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1 Mi LANSING 3 roya TjROVjAL mcwshj Jz YSSBirTfiv tV iZl Mt jpOR WORK DONE IN THE BEST STYLE And on short notice call at THE REE PRESS JOB ROOMS CLOTHING CLOTHING 1879 IN SUITINGS AT 169 WOODWARD AVENUE CHINAWARE CHINAWARE A EW I Y1 JEWELRY ii steamer General worm Acquainl YUSE Railroad Accident Near Mastihga Special Dispatchto The Detroit ree Press Nashville March The eastern bound freight train to day ran into the rear car of the work train on' the Grand Rapids division of the: Michigan Central Railroad about 'one and a half miles west of Hastings smashing the caboose of the work train and disabling the engine of the freight The fireman of the freight had his leg broken in jumping from the engine He was kindly cared for and taken east on the day express URTHER PARTICULARS Jackson March 5 This' freight from Grand Rapids for Jackson ran into a road train near Hastings wrecking the cars and knocking the smokestack off the engine and otherwise injuring it The only person hurt was Jacob Thorn fireman on the freight train who sustained a compound fracture of the right thigh He was brought to his home in this city This is his third injury on trains AGsy Old Libel Suit Special Dispatch to The Detroit ree Press Allegan March 5 Thebreach of promise case of Mrs Sarah A ones against Pullen was concluded to day with a verdict for the plaintiff of 8450 The defendant is a widower 73 years old The damaged party is about 45 The libel suit of Peck against Henderson Reid will begin tomorrow As the public is aware I had intentions of retiring from busi ness on account of health Having regained same again ha made arrangements to carry on business same as heretofore THU reopenJune 1st with an Entire New Spring Stock To carry out same I will now offer the public the benefit of this Great Closing Out Sale as 1 intend to close out by then the entire remaining stock at any sacrifice Glorious opportunities you how have for buying Diamonds bf the purest water set in Ear Drops Rings and Studs Gold and Silver Watches Gold Guard Chains Ro man Necklaces Gold Vest Chains Roman and Cameo Sets of Jewelry Plated Ware including Tea Sets Card Receivers Ice Pitchers Butter Dishes Sugar Bowls Casters also a full line of Spoons and orks Clocks in Bronze and Wooden rames Bronzes etc1 Immense sacrifices on all goods article guaranteed to be of "the best manufacture As this sale is positive be sure to call see and compare prices You willfind it to your advantage as all goods must be sold by June 1st 4 ROLSHOVEN 70 Woodward ire Detroit Burglary at Coldwater Special Dispatch to The Detroit ree Press Coldwater March 5 Last night between 8 and 11 the residence of Charles Johnson in the irst Ward was 1 broken: into and robbed of about $150 worth of jewelry silverware and moneyThe family were at the theater Most of the Delegates to the State Conven tion Already Buzzing About Lansing v' 5 Important Decision on the Infringement of 7 'VT' Paientz Springfield III March Judge Drummond in the suit of the Wilson Packing Company of Chi cago against the St Louis Beef CanningCompany for an infringement of ajpatent made an important decision to day to the effect that the St Louis con cern could be sued wherever it waa doing business and where service ohtte officer could behad The tor 's in PRESIDENT A STEAMSHIP Sketchof Clark LL Who Leads the Woodruft Expedition TV Clark LL has just resigned his office as President of the Massachusetts Agri cultural College and his resignation has been accepted take effect May 1 next? President Clark proposes to take passage in the steam ship Gen Werder which sailing May 8 is to take rcund the world the Woodruff Scientific Expedition of tvhich in actual operation he is to be the head and chief the President of the aculty he is styled The securing of such a man as President Clark for this responsible situation is fortunate for the expedition an assu rance as it is to all who contemplate tak ing part in it that it will be well conducted Mr life has been neither inactive nor obscure A large part of his manhood has been passed In public employments directly under the public eye He is in his prime and vigor having been bom in 1826 He is a graduate of Williston Seminary at Wilbra ham in this State of Amherst College so well known among us and of the German University at Gottingen i His college studies seem to have taken away none of his taste or capacity for active life When the war came he laid aside his books and took command of a regiment lot volunteers the Twenty first Massachusetts at whose head he served in the years 1862 and1863 The next year his fellow citizens called him to their civil service He was chosen a Presidential elector and subsequently Secre tary of the Electoral Board and' at the same: election he was for the second time made a member of the General Court in which body he served for three years He had become a member of the State Board of Agriculture in 1859 and has been retained in that position ever since In 1860 1 he was President of the Hampshire County Agricultural Society and in 1867 the last year of his service in the legislature he was called to the important office which he has just resigned that or Presi dent of the State Agricultural College wvHe has not however been allowed to remain: without interruption in the discharge of even rthe important 'duties of this responsible situa tion Our Commonwealth has been compelled to favor with a temporary loan of his services a nation on the other side of the globe In 1876 the Government of Japan sought and obtained his aid in the establishment of an agricultural college whose teachings should tend to increase the capacity of that interesting empire to maintain human life and to promote human happiness Now a new call has come for him te go abroad He has been offered and accepted the Presidency of the floating A LIbeler Convicted and Sentenced Charleston March 5 John Pender grass has been convicted of a libel before udge Mackey at Tree and sentenced to two years at hard labor in the penitentiary or pay $500 fine and costs of suit The libel consisted in the publica tion in the Washington Republican last November of a letter charging the managers of the election at Tree with stuffing the ballot box and charg ing certain citizens with voting more than once Pendergrass was one of the principal witnesses be fore the Teller committee at its recent session in Charleston Continued rom ourth Page iged and infirm persons under their careshould be exempted from the terms of the bill Elemade a sympathetic speech in behalf of the Sisters of Chanty Little Sisters of the Poor and other similar organizations Sawyer contended that the bill did not give any warrant for the presumption that per sons engaged in the work indicated by Mr Kuhn were defined to be tramps or to be sub jeeted to the penalties against tramps Mr Moore of 'Wayne jsaid if there' were any Little Sisters of the Poor who were not fe males they ought to be considered trampsLaughter The amendment offered by Mr' Kuhn was lost Mr Barnes moved to amend the bill so as to allow persons to solicit aid in their own com munities He supported the amendment bya hypothecated case where a house should be burned down destroying his all and endeavoring to show that an application for old clothing would render the unfortunate victim of the fire subject to arrest and treat ment as a tramp 'Mr Sawyer disavowed anysuch strained interpretation of the clauses of the bill The amendment was lost The subject being one of importance I give below the full text of the bill the title of which is BILL RELATING TO As amended in committee of the whole: Section 1 Tne people of the Slate of Michigan en cci Any person going about from place to place and asking or subsisting on charity and all vagrants and all persons found going from "door asking alms and all persons going about who cannot give a rea sonaole account of themselves consistent with Sood order and citizenship shall? be taken and eemed to be a tramp bee 2 Any tramp who shall ask from any Over seer of the Poor of any town or city in this State or from any other person any food clothing or lodging or other assistance may be required by such Overseer of the Poor or other person in their discretion to perform a reasonable amount of labor in return for any such board lodging or clothing furnished and may he detained by such A Overseer of the5 Poor or other person until the same is rterforrnesi hut not to exceed twentv four lAi hours and if such tramp shall neglect or refuse hfr cnrwiiHrp1 to nerforrn snch labor he shall upon conviction thereof pay a fine of $10 and the costs of prosecution and "in default of payment thereof within twelve hours shall be punished by confinement in the county jail for a term not ex ceediug tbirtv days Sec 3 Any tramp wno shall enter or attempt to enter an dwelling house or premises against the will of the owner or the occupant thereof or hav ing entered any house or premises shall persist in remaining therein against the will of the owner or occupant thereof or shall kindle any fire in any outbuilding schoolhouse or any other public or un occupied building or on the land of any person or in the public highway adjoining the land of suchperson betweenthe first clay of May and the first day of December each yea'r without the consent of the owner or occupant thereof or shall be found carrying any firearm or dangerous weapon or who shall threaten to injure any person or the property i of any person real or personal shall be punished by imprisonment at hard labor in the State or State House of Correction for a term not ex ceeding two years or by a fine not exceeding $100 together with the costs of prosecution Sec 4 Any tramp who shall willfully and rnali ciously do any injury to any person or to the prop erry real or personal of any person or who sliall jjrocure food clothing or other property from any person by threats or by force snail be punished by confinement at hard labor in the State Prison or State House of Correction for a term not exceeding five years and not less than one year bee 5 This act shall not apply to any minor un dec the age of sixteen years nor to any blind per son Sec 6 Any Justice of the Peace before whom the prosecution may be commenced for any offense de scribed in this act may if in his opinion the public good requires it bind over the respondent with suf ficient sureties for trial at the county court Sec 7 Nothing in this act contained shall be con strued to take from the Circuit Court its jurisdic tion to try and punish any of the offenses described in this act Sec When ever any tramp in this State shall have committed any offense described in this act anv sheriff deputy sheriff or justice of the peace 7 of "the county or any constable overseer of the poor or policeman of "the city in which such offense is committed mav without warrant and it is here by made their duty to apprehend such person and take and retain hun in custody at the expense of the county in any place within the county in the discretion of the officer so arresting until oppor tunity shall have been given to some proper com plaining or informing officer of the town city or county where such offense was committed to pre pare and file with the proper magistrate or court liis complaint against such offender and it is here by made the duty of such officer making such ar rest to give notice to the nearest complaining or in forming officer of sucn arrest and the nature andcircumstances of the offense charged and it shall be the duty of such complaining or informing officer to forthwith file with the proper magistrate or court his complaint or iutormanon against such offender and to prosecute the same bee 9 Any five or more tramps who shall assem ble or congregate together within the State for the purpose of encouraging vagabondage or for any other unlawful purpose shall 011 conviction thereof be punished by imprisonment at hard labor in the State Prison not to exceed two years Sec 10 Any tramp engaged in such assemblage may be prosecuted and convicted thereof alone if it be alleged in the indictment or information and proved at the trial that five or more tramps were therein and if known they must be named but if unknown that fact must be alleged Sec 11 It shall be the duty of the keeper of any jail upon written request from the Super A' visor of any town the President of any village or the Mayor of any city to detail any tramps confined in said jaitto such town village or city in charge an officer to work upon the highways or other public improvements such town village or city to sustain any necessary expense in transporting such officer and prisoners to and from the place of labor Any officer having such tramps in charge while at labor as provided this section shall receive two dollars a day and one dollar for each lialf day so employed to be paid by the town village or city for whom such work is done Sec 12 All acts and parts of acts inconsistent with this act are hereby repealed During the discussion of the bill the House was well filled It had been given out that Representative McNabb of Newaygo was to speak in opposition to it This announcement drew a very large audience for Mr McNabb is one of the recognized attractions of the Legislature The Governor had a seat in the gallery and a number 'of State officers and prominent lawyers as well as many ladies were in a fine glow of expectation over the in tellectual pleasures in store for them The House was doomed to disappointment Mr McNabb it is true had fully prepared himself for a speech but the suddenness with which a motion to strike out the enacting clause was put by the Chairman (Mr Littell) at a time when the orator was engaged a private ex Slanation with one of his colleagues prevented Lr McNabb from getting the floor much to the regret of all He will speak when the bill comes up on the third reading in opposition to it and so will Messrs Moulton Powers Barnes Kuhn Thorpe and others THE DEMOCRATIC CONVENTION Though not strictly legislative matter I ven ture to intrude in this" correspondence a con vetsation with Hon Orlando Barnes Chair man of the Democratic State Central Conunit giving his views upon the Union ticket I met Mr Barnes at the Lansing House this morning and in discussing the general situa i tioiijt informally he said he had received nu merous letters from Democrats all portions of the State making various inquiries in re i gard to the recent State Convention It was then suggested that an explicit state ment of his views as Chairman of the Deino cratic State Central Committee would be very acceptable Accordingly accompanied by ex Representative Samuel Lu Kilbourne who at tained an enviable reputation as a legislator in 5 the session of 1876 we adjourned to Mr office and the conversation proceeded after the following manner: VIEWS MR BARNES Mr Barnes! presume you have ac cepted the Chairmanship of the Central Com Air Barnes I regret verymuch that Mr Moran resigned his position is an estimable gentleman an earnest Dem tecrat and able man But to reply to your question I will say that I accept the posi do you think of the action of the Dem a fl 4 I 3' aUU ilUwUlluH think a union ticket was forced upon the two conventions by the sentiment of the people 01 botn organizations ine ureenoacK men Micbi'ran are ouito as earnest in their desire to defeat the Republicans as are the Demo crats tnev an see vnau luo xvepuuueau yai made the "laws and adopted the policies which have been so ruinous to the country Both parties saw that by uniting they could accom plish a great object while if they acted sepa My first invoice of choice selections of Tailoring Goods for SPRING and SUMMER wear has yis arrived and it is with no small degree of pride that I call the attention of gentlemen to tins stots It is without question as fine a line as has ever been shown in this city Klectlon of Directors of the Cleveland" Col umbo Cincinnati Indianapolis Boad fsJ Cleveland March At the annual meeting of the stockholders of the Cleveland Columbus Cincinnati Indianapolis Railroad Company held in this city to day the following gen tlemen were unanimously elected direc tors for three years: Devereux faurl but Jewett Burke James Keene The only change is the substitution of James Keene for Leland Who is now abroad and has de clined re election About $10000000 of the $15 000000 of stock was votpd on proxies over $9000 000 being held by Devereux President of the company Owing to the absence of some of the directors the election of officers will be postponed for a few days Election of Officers and Directors of the tn i ion Report of the Directors Boston iiarch The stockholders of the Union Pacific Railroad Company in the annual meeting to day elected the following directors for the ensu ing year: Sidney Dillon New York Gordon Dexter Boston Elisha Atkins Boston Russell Sage New York Solon Humphreys New York Jay Gould New York John Sharpe Salt Lake City Clark Omaha David Downs New York James Keene New York: Wm Scott Erie Pa Parker Boston red Ames Boston Addison Commack New York A Loveland Golden Col The largest stockholder Jay Gould who voted in his own right upon 123700 shares and on 20000 shares by proxy Sidney Dillon holds 27700 shares Russell Sage 21650 Oliver Ames The Board of Directors later elected Sidney Dillon President Elisha Atkins Vice President Henry Mcarland Secretay and Treasurer Mink Assistant Sec retary and Treasurer The report of the Directors covers operations for the year ended December 31 1878 1 The number of miles of railroad in operation 1012 2 5: gross earnings including the Omaha Bridge $13121272: operating expenses including taxes $5376586 leaving a balance of $7744686 interest collected on investment securities amount ing to $186985 making the total net income $7931 672 operating expenses 4098 per cent of the earn ings Disbursements on account of interest on bonds and dividends amounting to five per cent of the sinking fund etc $6 623890: leaving a surplus for future use of $1307781 The reduction of $638000 on the funded debt leaves tbe amount of $50188000 The earnings and expenses of 1877 and 1878 compared show in the latter year an increase of 'earnings and decrease of expenses the increase surplus eam ings being $348302 and the decrease in percentage expenses 190 There was a decrease in passen ger earnings of $481801 in through business In local travel there has been the encouraging increase of 2258131 miles Increase in freight earnings $505141 largely derived from local business The stock business continues to increase 'Wl The present length of the road laid with steel rails is 233 miles 15000 tons of steel rails have been con tracted for to be used during the present year and steel rails will be substituted for iron as fast as the tracks need renewal No trains have been delayed by snow during the year Construction expenses for the years $271738 The equipment consists of 172 locomotives 166 pas senger baggage and sleeping cars and 3326 freight cars all in good order The amount of coal mined is 275795 tons an in crease of 315 tons The sales of land were 318903 an increase of 219887 acres at an average price of $4 S8J4 Per acre a decrease of tc realizing $1557082 an in crease of $1213314 The sales during 1877were very small on account of the grasshoppers The Omaha Republican Valley Railroad has been extended 137 miles during the year and will be extended ten miles further The Utah Northern Road was extended 100 miles making a total length of 189 miles from Ogden to the northern terminus The questions between the government and com pany are fast being determined The result of what is known as five per cent will be as follows Due the government to December 311878 $2373436 due from the government amount withheld pending the determination of the question at issue $3145419 balance due the company 4771983 After several years of legal con test with the government as to the construction of portions of the road under contract of the govern ment with the company the United States Supreme Court has made several decisions setting forth fullj the relations of both and settling finally these questions The decisions in most cases have been in favor of the company and it is to be congratu lated that it may now stand upon these decisions and know for alltime what its obligations are and the amount of fixed charges against its The claim of the government and its construction of the char ter have been only closed upon securities of the com pany These decisions determine all claims and clear away every doubt Is my motto for 1879 and I trill in every instance guarantee the quality of the goods fa: perfect fit and durability Owing to my now assuming entire control of the establishment tocindegendentlymhalndeavortoELLODniatisfererjteodt ARCHBISHOP PURCELL TV He Makes an Assignment of all hls Prop erty to his Brother Cincinnati March 5 Archbishop Purcell to day causedto be placed on record a deed conveying to his brother ather Edwards Purcell the Arch residence the old St Hospital property corner of Third and Plum streets Mount St Mary's Seminary the Cathedral School corner Mound and Elizabeth streets together with several lots of suburban property including his interest in what is known as the Considine property which was bequeathed to the Archbishop byPat rick Con sidine a number of years ago ather Ed ward Pur cell followed this action by formally assigning all to Jno Mannix for the benefit of his creditors Its Creves Streets The CHf Gate An Old The Light Heweo Psace do Leoa The Howers The following is extracted from a private letter written by Milton rost to friend in th4scity: feT AuGUSHNK LA eb 25 Thia quaint town which was settled in 1565 and now i At a mixed population of about 2200 is reached from Toeoi on the St Johns by the St Johns Railroad There are many fine resi dences here' surrounded by handsome groundsml beautiful groves often of orange trees The public synair or plaza situated in the center of the city is a pleasant place to visit large trees shading the wooden benches from tbe staffing sun On this square you find the only pubfiermonument of Spanish origin left Intact It was erected in 1S12 upon the adop tion of the Spanish constitution as a memorial Of that event and in accordance with a rroyal order It bears the inscription de la Constitution Directly in front of the square stands the Catholic Cathedral which was com menced in April 1793 Jt has an ancient ap pearance portions of the stones having crum bled away Thetower and the chime of four bells are an object of curiosity" They are so situated in the tower as to form a cross with the dock before them These bells were prob ably taken from the old cathedral when it was demolished 5 The largest one bears this in scription Joseph Ora Pro Nobis A i The principal streets are Tolmato St George Charlotte and Bay streets These ex tend nearly whole length of the city and jkre to 22 "feet in width The cross streets rare much narrower being generally from ten to thirteen feet in width and were so built to afford as'much shade as possible i the CITY GATE Is situated at the head of St George street at the north side of the city It was: originally built for protection A deep moat filled with water extended from ort Marion to the gate and from there to the St SebastianRiver ort Marion was built in 1565 of coquina or shell rock composed of minute sea shells In the quarry it is quite soft and can be easily cut into blocks but soon grows hard from exposure to the sun is the oldest fortification on the continent and is said to be the best preserved specimen mthe world of the military architecture of its time Its walls and watch towers remain intact but its guns are dismounted and the moat is dry In 1836 a dismal dungeon was found in which was dis covered SKELETONS HUMAN BEINGS Chained to the solid walls In 1690 the Governor of lorida found that the sea had made dangerous inroads in the outskirts of the town and had even threatened the destruction of several houses He called a public meeting of the citizens and proposed they should construct a avail It was begun with much zeal and was finished about the year 1700 The present sea wall is a very substan tial structure extending from the barracks to ort Marion a distance of about one mile It is built of coquina taken from the quarry on Anari Asia The top of the present sea xc pii has a coping of granite some four feet wide making it a pleasant public promenade It cost $100000 ANASTASIA ISLAND Is situated directly opposite the city' being separated only by the Matanzas River There are two' light booses (called the Old and New) on the Island The old one was built by the Spaniards in 1760 "In 1874 the new one was erected its top being 105 feet high from low water mark PONCE DE LEON SPRINGS Some three miles from the public plaza is situated this famous spring The origin of the name of this spring is historically as 'fol? lows: once de Leon was an adventurer of theaxteenth century a bold and fearless mariner 'and a companion of Columbus on his second voyage the ravages of time and in firmities of age he believed the tale that in the beautiful land of his discovery existed a spring whose waters would restore youth to palsied age and beauty would efface the marks of time The story ran that to the north there existed a fountain of great virtue whose waters would confer immortal youth on who ever bathed in them He fitted out an expe dition from Porto Rico and in his search dis covered the coast of lorida on Easter Mon day 1512lt is supposed that 'he gave the name lorida partly in consequence of the bright verdure and flowery plains the bay magnoliaand the laurel and partly in honor of the He landed April "3 1512 a few miles north of the present City of St Augustine and took'1 possession of the country for the Spanish crown After exploring the country for some time and trying the virtues of the waters he grew neither young nor handsome He left the country making no permanent The water of Ponce de Leon spring is however of some value and many cures are reported to have followed from bath ing in it Those who love flowers and the study of them can find here a second Eden It is stated that some time there stood near the city gate a rose tree that was thirteen inches in circum ference atthe ground The owner told me that be had counted 2000 roses on this tree in three successive months The people of St Augustine are a good natured set and take matters easy Many of the inhabitants are descendents of the Spanish and they keep up many old customs pedition goes far towards guaranteeing to ail whom it invites to join its company that its promises shall be honestly fulfilled Advertiser POWDER 1 Absolutely Pure The ROYAL BAKING POWDER is a pure Cream of Tartar powder Sold only in cans by all grocers Recommended for its wholesomeness by such em inent cuemists as Dr Mott New York Dr Hayes Boston Beware of Injurious Alum Powders Manu facturers and dealers urge you to buy them because they can make a larger profit Do iiot buy Baaing Powder in bulk as it is almost sure to contain alum ire at lint Special Dispatch to The Detroit ree Press lint March A fire broke out this morn ing in the store occupied by Av Yankee notions The stock was mostly de stroyed and the badly1 damaged? Loss $3000 insured I 5 Jadgment Against the Niles "Water Wbrlc1 Company Special Dispatch to The Detroit ree Press' Grand Rapids March The Asphalt Pipe Company obtained a judgment in the United States Court today against the Niles Water Works Company for $8767 7 GOLD BAND CHINA Just opened a splendid assortment of Gold Band China Tea Sets Ofnwr anrl Aiagant patterns 'Weate enabled to sell them very dose to the trade or at retail Orders by mail solicited WETMORE CO 1 lished Several applications are on hand for cmiwrila in various places in the State ana from the character of the representaUou pres ent and the composition of individual councils fa fair to presume that 4 he success of the order in tbe future is assured THE BEPUBLICANS LYNCH' st SPRING GOODS We have received one of "the finest lines of Spring Goods in the market which we are prepared to make up the latest style at lower figures than any house carrying the same class of goods We have first class cutter and guarantee style and finish to every garment JOHN LYNCH SON Merchant Tailors Griswold st Moffat Eloek i Mangled to Death Special Dispatch to The Detroit ree Press' St Johns March 5 Ira Nichols met with a sudden and shocking death to day at the Johns Co operative works of this village 'A part of his clothing caught in the main shaft turning him with its revolu tions and mangling his body frightfully Mr Nichols was a' partner in the firm and an ex emplary citizen 5 Mortgage foreclosure Default i having been made in the conditions of a cer tain mortgage made and executed by Duncan Mc Diarmid of the City of Detroit County of Wayne and State of Michigan to John Lodcwycke of the same place bearing date the twenty ninth day of November A 1876 and recorded in the of fice of the Register of Deeds for the County of Wayne and State of Michigan on the first day of De cember A 1876 liber 133 of mortgages on page 12:3 on which said mortgage there is claimed to be due at the date of this notice the sum of six hundred and forty five ($645) dollars and no proceedings at law or in equity having been instituted to recover the debt now remaining secured by the said mortgage or anv part thereof Now therefore 'notice is hereby given that on Thursday the 24th day of April A 1879 at ten in the orenoonof that day at the front or easterly door of the City Hall in the Citjr of Detroit (that being the buildingin which the Circuit Court for the County of Wayne and State of Michigan is held by virtue of the power contained in said mortgage I shall aell to the highest bidder the premises described in said mortgage or so much thereof as may be neces sary to satisfy the amount due on such mortgage with interest costs and expenses and also anapbr ney fee of fifty ($50) dollars as provided in said mort following is description of the premises S3 given in said mortgage: All those certain pieces or parcels of land situate ly ing and being in the Township of Hamtramck in the County of Wayne and State of Michigan known aud described as beihg lots numbered six and seven (6 and 7) on the west side of Bellevue avenue according to a plat and survey of subdivision of the northeasterly half of the southwesterly half of pri vate claim number nineteen (19) confirmed to Louis Beau fait which plat is recorded in the ofiice of the Register of Deeds for the said County of Wayne fiber one (1) of plats on page Dated Detroit January 28 A 1379 JOHN LODE WYCKE Mortgagee Tax Dntit i Bbovksov Attorneys for Mortgagee 5305 7 who in peaceful tunes has con stantly been in high peaceful employment and in not been held back from its rough service Ite is admirably qualified to fill tbe plana nf chief of this novel enterprise which is to circle the world in the pursuit of knowledge erratifvinc at once the love of ctravel and the Prospect of a Bitter Uglit on Resrenta a 1 XO ONE BUT HON JAMES CAMPBELL SPOKES OR JUDGE' 'r a A nisnateh to The Detroit ree Press wring March The greater number of the delegates to the Republican State Conven tion are on hand to night ami acti vely engaged in canvassing the situation 3 'J THE STRIE 'V Will be upon Regents and two factions Beal and anti Beal 4 well represented br claims to wish only for high minded and disinterested candidates but each at the same time wishes assurances that the candi dates are on their side Rynd is one of the most conspicuous characters in the throng at the4 Arising House and voluble and einjujatic as usuaL There is every indication of 31 A IERCE CONTEST 'J In the convention to morrow The more' the matter is talked over: to night the more differ ences are developed An infoThiAl" meeting of delegates from a dozen counties was held aV the Aning House to night yA THE EXPRESSION PREERENCES In open meeting indicate the choice of "Hfenry Baldwin for one of the Regents John Owen is out of the fight having written a let ter declining the nomination Hillsdale will present the name of Grosvenor and' Bay that of James Shearer Building Commissioner of the State Capitol Calhoun will offer George Gorham Ionia Ewing Van Jonathan Woodman and Grand Traverse Perry Hannah The names which are held in reserve as possible DARK HORSES Are Henry Waldron of Hillsdale and Repre sentative Stanchfield of Mason THE TICKET TO BE STRAIGHT Although the ayne and Monroe delega tions favor the nomination of a Democrat lor one of the Regents the other counties do not take kindly to the suggestion "The proposition will therefore be dropped 4" There is a difference of views upon THE PLATORM QUESTION Some propose the reiteration of last others a modification of it The choice of Re gents transcends every other topic No name but is offered for the judgeship I ratelv they' would lose their votes or as sesna put it deprived of their due 4 weight and power in public affairs Again the great importance' of 1880 pressed itself upon the: men of the convention The people and the delegates saw that the issue was then to be between Grant and on the one side and the remainder of the people on the other They saw Ixgan and Carpenter and other stalwart leaders who were voted down in their own party a few years ago coming back into control of that party The importance of concentrating the votes of patriotic men against the return of stal to ascendency and power overshad owed all minor considerations and demanded a union of voters on some basis so imperatively that the delegates were forced to yield to it Union meant success success meant reform Separate action meant defeat and minority the union fe The ticket will be elected by a large majority In the western counties especially the union will meet with great i not the platform deter some from vot ing the many Democrats ao not agree with all the platform still they will support the union for the great good it will do lhe officers to be elected are not political They are to do nothing under the platform I he future is felt to be of farmiore consequence than the present The State and national con ventions of 1880 will take care of the platform We must see to it that the union has the suc cess it deserves Other things will take care of themselves This is really a part of the content of 1880 against not the way the union was reached in duce Democrats to withhold their manner is of little account compared to the fact of union itself That is the work of the men who composed the two conventions But the peeple who earnestly desired the union will support it cordially The way will soon dropout of sight in the gratification over the achievement will the ticket lie treated on the part of the Central course I cannot say what the commutee mav consider best in this regard But for myself I can see but one course to be pursued by the committee and that is to the ticket just as the two conventions did Each made the ticket the ticket of its party It is the Democratic State ticket and likewise the National ticket Each so regard it The con vention was unusually full for the Judicial Convention A very large number of repre sentative Democrats from all parts of the State were in it The result "was reached after protracted discussion The Central Com mittee have had no meeting since the conven tion But I am' sure their action will be such as to promote the best interests of the party and of the is one rather important considera tion occurs to me Mr Barnes and that is will there be a union in making up the tickets for local officers in the townships? To bring about a perfect union such a course seems said Mr Barnes State Central Committee have no authority in the matter There is a great propriety in a union in tbe townships upon a single ticket It is advisable to do so everywhere but especially so where it may be desirable to get control of localities Such a course will promote good feeling There is a wish that it may be done everywhere throughout the State It will tend to renew cordiality and promote enthusi THE SAW LOG BILL It is due to the gentlemen who prepared House bill 79 to protect Jogs timber and lum ber while floating in the waters of this State or lying upon the shores thereof and who aided in' procuring its bassage throughthe committee of the whole that their names should at least be mentioned for the in formation of their consituenta The bill is one of the most important of the session protecting as it does the right of ownership in logs and timber and facilitating their recovery wherever their rightful owners may find them The bill was attacked by Messrs Cutcheon and Sam Hopkins Messrs Stanchfield of Mason Holt of Muske gon and Estabrook of Sapnaw made several good speeches in favor of the bill and it was further aided by Messrs Abbott Turnbull and McNabb THE BILL The bill referred to in this correspondence yesterday intended to prevent the establish ment of slaughter houses within twenty rods of anv street or highway came up 011 third reading in the House txday and was killed The vote on its jiassage was yeas 39 nays 46 'THE BOULEVARD Edward Chope and Sylvester Larned have been here promoting the bill Mr Larned who is connected with the man agement of the Reform School had a hearing before the committee on that institution and a favorable report rendered and all the appro priations asked for will be made THE REPUBLICAN CONVENTION Numerous delegates to the Republican Con vention are in the city An influential num ber recommend the nomination of one Dem ocratic Regent The chances are considerably in favor of the success of Mr Beal YUSE EGISLATIVTPROOEEDINGS Senate Petitions were received fora prohibitory liquor law for a more equitable assessment of property for a lower rate of interest to be established: for the admission of girls to the Agricultural College for a lower test upon kerosene oil against com pounding interest to have railroads in the hands of receivers placed upon the same footing as other roa'ls for uniform rates of freight that appeals to Circuit Courts be restricted to sums exceeding $100 BILLS PASSED The following bills were passed on third reading "Senate bill No 70 amending section 7435 etc relating to salaries of Judges of Probate House bill No 77' incorporating im mediate effect House bill No 39 constituting Ithaca an election ward immediate effect House bill No 62 authorizing the surveying and establishing of section 1 corners of unsurveyed lands 4 House joint resolution for the relief of the Chicago Lake Huron Railroad immediate ef fect Senate bill 56 to promote the extension of the Menominee River Railroad immediate effect Senate bill 57 amending act 106 laws of 1875 re lating to schools Senate bill 77 for the publication of a legislative manual Adjourned House of Itepresentatives The morning session and most of the afternoon" were occupied with the consideration of House bills HO and 31 relative to tramps and referred to in another part of this paper A motion to substi tute House oil! 31 define and suppress for House bill 110 to was lost 24 to 27 The bill 110 was agreed to and placed on the order of third reading aad bill 31 was laid on the table killed House bill to add" tvro new sections to the act relative to offensive trades was lost 39 to 45 PASSED 4 House bill 622 to amend section 6033 'rela tive to trials of issues ot" fact was reported favor ably by the Judiciary Committee the rules sus pended and the bill passed TABLED House bill 489 relative to defenses in cases of foreclosure was reported adversely and tabled GENERAL ORDER House bill No" 491 relative to proceedings against garnishees was reported without recommendation and placed on general order BILLS House bill No 5'3u to reincorporate the Village of Memphis was passed under suspension of the rules also House bill No 347 to organize the County of Crawford also substitute for House bill incorporating the fllage of Unionville Tuscola Co Adjourned E0YAL ABOANUM Meeting of the Grand lection of Officers Progress During tas iear At the meeting of the Grand Council of the Royal Arcanum of the State of Michigan held in Bay City Wednesday the following officers were elected to serve during the ensuing year: Dr Curtis lint 8 Cornelius A Gower Lansing Byron Stark Saginaw City Dr Tyler Bay City Charles lowers Detroit Jacob Brown Detroit rG Thompson Ypsilanti Laird Manistee 1 Wa John ord Romeo Grand Lyman A GUbotjJtay City Grand Herschel Whitaker Detroit Dr Weber Detroit George Warner Saginaw A 'I r' 'C Jr it I 1 I 1 I i 1 a a Li a 'l I A Si Jrr 1 ri £3 under thename'ot the Expedition the good oLtbe decision that it subjects wowarounQ me CffiM WV WWWNWM UI HIS wvwe avuuauAWM Whtah thv an hnrinnr ind nrrtmula tli i mtLui niM tA AYMvlte anMtmffrw a I A 5k 4 1 The Grand Council adjourned to meet next within which suits cute htoogteagrinae than ttf cotton eg MMCgyand ofenttuntovn dual HK '4 grpi JflmmATlQlCHZa 1879' rj A a i 1 i i A TT who ten bees uniformly tatrurtedwitb high auuuu AAAIAII duties at ZD.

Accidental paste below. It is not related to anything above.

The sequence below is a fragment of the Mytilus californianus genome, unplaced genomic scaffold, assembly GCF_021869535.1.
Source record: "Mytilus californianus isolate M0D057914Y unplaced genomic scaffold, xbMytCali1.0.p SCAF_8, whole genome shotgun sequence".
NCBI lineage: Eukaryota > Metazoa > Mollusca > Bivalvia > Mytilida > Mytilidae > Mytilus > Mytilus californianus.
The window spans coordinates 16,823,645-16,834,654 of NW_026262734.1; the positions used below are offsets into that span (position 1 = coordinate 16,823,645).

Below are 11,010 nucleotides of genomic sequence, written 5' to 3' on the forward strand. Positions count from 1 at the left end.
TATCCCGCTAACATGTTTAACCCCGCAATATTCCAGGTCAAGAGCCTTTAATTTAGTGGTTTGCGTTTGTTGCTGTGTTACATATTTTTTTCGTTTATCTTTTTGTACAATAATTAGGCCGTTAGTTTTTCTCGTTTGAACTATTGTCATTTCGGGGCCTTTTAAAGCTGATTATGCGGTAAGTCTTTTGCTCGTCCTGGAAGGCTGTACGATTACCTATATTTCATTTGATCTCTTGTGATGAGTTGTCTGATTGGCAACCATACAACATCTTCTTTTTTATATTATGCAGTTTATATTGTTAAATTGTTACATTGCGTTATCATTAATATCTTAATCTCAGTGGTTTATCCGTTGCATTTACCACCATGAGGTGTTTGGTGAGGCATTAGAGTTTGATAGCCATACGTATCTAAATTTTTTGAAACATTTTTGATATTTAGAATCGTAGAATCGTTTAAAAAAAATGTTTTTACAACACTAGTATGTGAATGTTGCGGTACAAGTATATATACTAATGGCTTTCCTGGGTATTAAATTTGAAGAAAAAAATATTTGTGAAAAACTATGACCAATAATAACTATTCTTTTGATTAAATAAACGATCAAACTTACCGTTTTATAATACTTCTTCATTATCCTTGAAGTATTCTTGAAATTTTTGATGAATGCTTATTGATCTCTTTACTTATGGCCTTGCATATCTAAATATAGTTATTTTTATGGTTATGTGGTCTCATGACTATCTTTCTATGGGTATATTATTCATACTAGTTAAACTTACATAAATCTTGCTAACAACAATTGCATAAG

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Pages Available:
3,662,863
Years Available:
1837-2024